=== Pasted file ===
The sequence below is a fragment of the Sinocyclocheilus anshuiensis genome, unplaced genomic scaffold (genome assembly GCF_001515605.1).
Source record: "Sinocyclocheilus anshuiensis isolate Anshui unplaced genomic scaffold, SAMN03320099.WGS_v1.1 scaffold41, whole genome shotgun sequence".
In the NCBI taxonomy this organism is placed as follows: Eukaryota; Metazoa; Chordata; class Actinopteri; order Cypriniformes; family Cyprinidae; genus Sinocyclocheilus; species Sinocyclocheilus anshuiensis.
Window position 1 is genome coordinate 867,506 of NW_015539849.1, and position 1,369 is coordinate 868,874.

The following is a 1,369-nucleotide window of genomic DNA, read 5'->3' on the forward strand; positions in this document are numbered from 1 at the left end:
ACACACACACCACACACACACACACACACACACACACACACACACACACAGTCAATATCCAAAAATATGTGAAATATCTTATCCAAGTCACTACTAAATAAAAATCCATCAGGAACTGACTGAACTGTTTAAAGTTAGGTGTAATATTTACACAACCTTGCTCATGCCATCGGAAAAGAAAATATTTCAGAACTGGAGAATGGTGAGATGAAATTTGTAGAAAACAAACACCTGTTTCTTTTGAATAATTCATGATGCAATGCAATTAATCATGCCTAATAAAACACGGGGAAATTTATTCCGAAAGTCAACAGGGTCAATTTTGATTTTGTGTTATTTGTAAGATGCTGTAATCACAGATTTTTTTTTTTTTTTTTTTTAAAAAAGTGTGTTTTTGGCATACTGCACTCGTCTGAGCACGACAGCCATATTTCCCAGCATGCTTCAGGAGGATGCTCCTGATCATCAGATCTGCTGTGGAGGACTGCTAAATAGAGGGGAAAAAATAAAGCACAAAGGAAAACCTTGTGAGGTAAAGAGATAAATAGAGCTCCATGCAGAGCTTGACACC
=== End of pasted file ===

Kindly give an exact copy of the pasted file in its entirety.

The sequence below is a fragment of the Sinocyclocheilus anshuiensis genome, unplaced genomic scaffold (genome assembly GCF_001515605.1).
Source record: "Sinocyclocheilus anshuiensis isolate Anshui unplaced genomic scaffold, SAMN03320099.WGS_v1.1 scaffold41, whole genome shotgun sequence".
In the NCBI taxonomy this organism is placed as follows: Eukaryota; Metazoa; Chordata; class Actinopteri; order Cypriniformes; family Cyprinidae; genus Sinocyclocheilus; species Sinocyclocheilus anshuiensis.
Window position 1 is genome coordinate 867,506 of NW_015539849.1, and position 1,369 is coordinate 868,874.

The following is a 1,369-nucleotide window of genomic DNA, read 5'->3' on the forward strand; positions in this document are numbered from 1 at the left end:
ACACACACACCACACACACACACACACACACACACACACACACACACACAGTCAATATCCAAAAATATGTGAAATATCTTATCCAAGTCACTACTAAATAAAAATCCATCAGGAACTGACTGAACTGTTTAAAGTTAGGTGTAATATTTACACAACCTTGCTCATGCCATCGGAAAAGAAAATATTTCAGAACTGGAGAATGGTGAGATGAAATTTGTAGAAAACAAACACCTGTTTCTTTTGAATAATTCATGATGCAATGCAATTAATCATGCCTAATAAAACACGGGGAAATTTATTCCGAAAGTCAACAGGGTCAATTTTGATTTTGTGTTATTTGTAAGATGCTGTAATCACAGATTTTTTTTTTTTTTTTTTTTAAAAAAGTGTGTTTTTGGCATACTGCACTCGTCTGAGCACGACAGCCATATTTCCCAGCATGCTTCAGGAGGATGCTCCTGATCATCAGATCTGCTGTGGAGGACTGCTAAATAGAGGGGAAAAAATAAAGCACAAAGGAAAACCTTGTGAGGTAAAGAGATAAATAGAGCTCCATGCAGAGCTTGACACC